Figure Skating Champs Kayne And O'Shea Lead #TeamFlorida Pairs To New Heights

By Lynn Rutherford | Feb. 17, 2016, 11:29 a.m. (ET)
Tarah Kayne and Danny O'Shea compete in the pairs short program at the 2016 Prudential U.S. Figure Skating Championships on Jan. 21, 2016 at Xcel Energy Center in St Paul, Minn.


Sarah Rose and Joseph Goodpaster, who just skated two personal-best programs at the Winter Youth Olympic Games in Lillehammer, Norway, don’t have far to look for inspiration. Most mornings, the young skaters hit the practice ice at Florida’s Ellenton Ice and Sports Complex alongside U.S. pair champions Tarah Kayne and Danny O’Shea.

So do U.S. novice champions Elli Kopmar and Jonah Barrett, and U.S. junior champions Joy Weinberg and Maximiliano Fernandez.

The eight skaters are all members of #TeamFlorida, winners of three national pair titles at the 2016 U.S. Figure Skating Championships last month in Saint Paul, Minnesota. Kayne and O’Shea are also among the group that will represent the United States this week at the Four Continents Figure Skating Championships in Chinese Taipei.

“Everyone gets so emotional when Tarah and Danny skate their programs,” Kopmar, who at age 12 has won two U.S. titles, said. “The way they express themselves to the music and push their technique so hard, I want to do that when I grow up.”

“They lead by example,” Jim Peterson, the head coach in Ellenton, said of his top pair. “Danny shows the younger guys how important it is to have clean footwork in all of the lifts, how to keep the girl safe at all times. And Tarah never stops during a program run-through, even after a hard fall on a throw.”

It’s a group effort. Peterson coaches with Lyndon Johnston, a former Canadian pairs champion and world silver medalist, and 2010 Olympian Amanda Evora, a two-time U.S. pairs silver medalist with Mark Ladwig. Kayne, 22, and O’Shea, 25, take their roles as leaders of #TeamFlorida seriously.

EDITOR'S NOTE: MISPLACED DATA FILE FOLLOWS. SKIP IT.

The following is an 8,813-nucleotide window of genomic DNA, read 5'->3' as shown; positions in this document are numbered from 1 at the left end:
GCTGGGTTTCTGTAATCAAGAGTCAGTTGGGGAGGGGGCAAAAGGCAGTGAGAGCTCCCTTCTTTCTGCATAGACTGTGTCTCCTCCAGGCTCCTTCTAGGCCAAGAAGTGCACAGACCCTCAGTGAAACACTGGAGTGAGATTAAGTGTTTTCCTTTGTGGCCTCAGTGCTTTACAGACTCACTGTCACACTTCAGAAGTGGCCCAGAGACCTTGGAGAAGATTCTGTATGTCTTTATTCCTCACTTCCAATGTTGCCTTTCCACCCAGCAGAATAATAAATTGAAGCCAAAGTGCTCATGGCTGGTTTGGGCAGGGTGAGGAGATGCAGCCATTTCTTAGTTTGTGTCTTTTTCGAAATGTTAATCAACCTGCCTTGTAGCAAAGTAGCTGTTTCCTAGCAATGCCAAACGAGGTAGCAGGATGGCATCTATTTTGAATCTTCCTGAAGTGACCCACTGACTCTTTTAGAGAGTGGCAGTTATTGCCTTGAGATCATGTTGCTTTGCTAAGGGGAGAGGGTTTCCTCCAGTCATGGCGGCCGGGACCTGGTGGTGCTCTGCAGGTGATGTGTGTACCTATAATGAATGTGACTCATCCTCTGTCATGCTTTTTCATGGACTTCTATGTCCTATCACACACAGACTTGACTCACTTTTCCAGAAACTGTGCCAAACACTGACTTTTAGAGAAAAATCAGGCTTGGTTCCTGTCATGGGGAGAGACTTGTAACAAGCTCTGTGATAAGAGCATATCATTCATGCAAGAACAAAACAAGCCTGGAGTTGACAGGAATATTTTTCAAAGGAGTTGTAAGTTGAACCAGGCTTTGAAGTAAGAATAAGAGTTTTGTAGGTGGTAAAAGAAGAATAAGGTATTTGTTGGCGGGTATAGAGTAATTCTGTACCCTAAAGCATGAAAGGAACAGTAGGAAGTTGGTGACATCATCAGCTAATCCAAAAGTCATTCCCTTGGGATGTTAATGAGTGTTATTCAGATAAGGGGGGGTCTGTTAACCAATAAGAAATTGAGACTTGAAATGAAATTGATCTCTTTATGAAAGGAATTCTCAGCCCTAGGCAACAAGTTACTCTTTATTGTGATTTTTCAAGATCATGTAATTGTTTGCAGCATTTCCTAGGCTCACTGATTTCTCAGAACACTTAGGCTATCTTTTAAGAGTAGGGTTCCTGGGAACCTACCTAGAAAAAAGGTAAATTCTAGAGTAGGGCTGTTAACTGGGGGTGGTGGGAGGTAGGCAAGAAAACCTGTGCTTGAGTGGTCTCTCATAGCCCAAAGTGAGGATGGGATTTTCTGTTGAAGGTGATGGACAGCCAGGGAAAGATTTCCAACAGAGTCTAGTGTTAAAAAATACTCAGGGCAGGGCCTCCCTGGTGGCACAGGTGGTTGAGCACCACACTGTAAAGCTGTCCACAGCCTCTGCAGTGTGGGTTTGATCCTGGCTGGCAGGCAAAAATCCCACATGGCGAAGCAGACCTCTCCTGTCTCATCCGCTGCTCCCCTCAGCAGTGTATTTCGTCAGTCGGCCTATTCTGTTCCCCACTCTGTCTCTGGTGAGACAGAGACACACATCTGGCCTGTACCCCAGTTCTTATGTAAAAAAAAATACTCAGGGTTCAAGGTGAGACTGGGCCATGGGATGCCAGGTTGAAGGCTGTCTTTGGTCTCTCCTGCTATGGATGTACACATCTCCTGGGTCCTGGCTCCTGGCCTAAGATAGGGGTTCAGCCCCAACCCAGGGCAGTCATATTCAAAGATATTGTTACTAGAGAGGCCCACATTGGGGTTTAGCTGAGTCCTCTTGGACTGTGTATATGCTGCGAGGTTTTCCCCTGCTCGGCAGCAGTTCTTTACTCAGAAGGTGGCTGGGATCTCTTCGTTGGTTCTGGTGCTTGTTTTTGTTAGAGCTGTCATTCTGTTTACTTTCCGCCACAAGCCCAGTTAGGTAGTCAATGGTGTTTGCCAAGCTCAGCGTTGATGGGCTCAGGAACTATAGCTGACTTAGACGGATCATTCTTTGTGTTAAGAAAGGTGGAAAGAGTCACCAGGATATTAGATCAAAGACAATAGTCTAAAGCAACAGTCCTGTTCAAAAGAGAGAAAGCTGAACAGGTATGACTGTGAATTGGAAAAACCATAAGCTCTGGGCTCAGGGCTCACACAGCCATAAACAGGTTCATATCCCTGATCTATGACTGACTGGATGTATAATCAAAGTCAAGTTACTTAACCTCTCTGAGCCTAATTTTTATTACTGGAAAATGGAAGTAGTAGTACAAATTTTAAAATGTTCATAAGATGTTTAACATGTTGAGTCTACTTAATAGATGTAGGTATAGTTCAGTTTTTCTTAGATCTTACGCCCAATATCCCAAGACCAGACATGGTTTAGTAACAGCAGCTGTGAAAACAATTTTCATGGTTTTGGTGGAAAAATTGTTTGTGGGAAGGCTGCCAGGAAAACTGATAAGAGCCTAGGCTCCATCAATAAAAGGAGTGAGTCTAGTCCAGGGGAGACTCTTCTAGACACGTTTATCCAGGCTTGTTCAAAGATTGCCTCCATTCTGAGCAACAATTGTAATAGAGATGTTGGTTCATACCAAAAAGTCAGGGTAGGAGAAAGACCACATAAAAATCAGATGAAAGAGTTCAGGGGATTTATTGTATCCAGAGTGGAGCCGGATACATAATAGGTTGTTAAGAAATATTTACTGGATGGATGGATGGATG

“We go out there and try to work as hard as we can every single day, and encourage the younger kids to do the same,” O’Shea said. “Everyone is going to have bad days, everyone is going to have times when it’s cold and you’re tired and it’s hard to keep going. You push yourself to try to skate up to everything around you.”

Added Kayne: “With the younger teams, especially the girls, I try to be there for them, because I know how hard being a pair girl can be, and how hard injuries are. So I try to be there if they ever need someone to talk to, as sort of a mentor.”

Both Kayne and O’Shea began as singles skaters. Michigan native O’Shea, who stands 6-foot-1, won the 2008 U.S. novice title and competed as a junior man before making the switch.

“I was approached by pair coaches and U.S. Figure Skating officials saying, ‘We think you would be good as a pair skater,’” O’Shea said. “I was kind of skeptical, then my dad said, ‘If you are built like a lineman, you are going to play lineman, not wide receiver.’ So I tried it, loved it and never looked back.’”

O’Shea moved to Ellenton to train when he was 18. When O’Shea’s previous partner retired, Peterson teamed him with Kayne, then a junior singles’ skater, in April 2012.

Kayne took to pairs quickly; O’Shea remembers her landing throw triple jumps during their first practice. They placed seventh in the United States in 2013 and sixth in 2014. But after winning silver at their first major international event, the 2014 Four Continents, Kayne could no longer hide severe pain in her right hip. She underwent surgery to repair a labral tear in July 2014.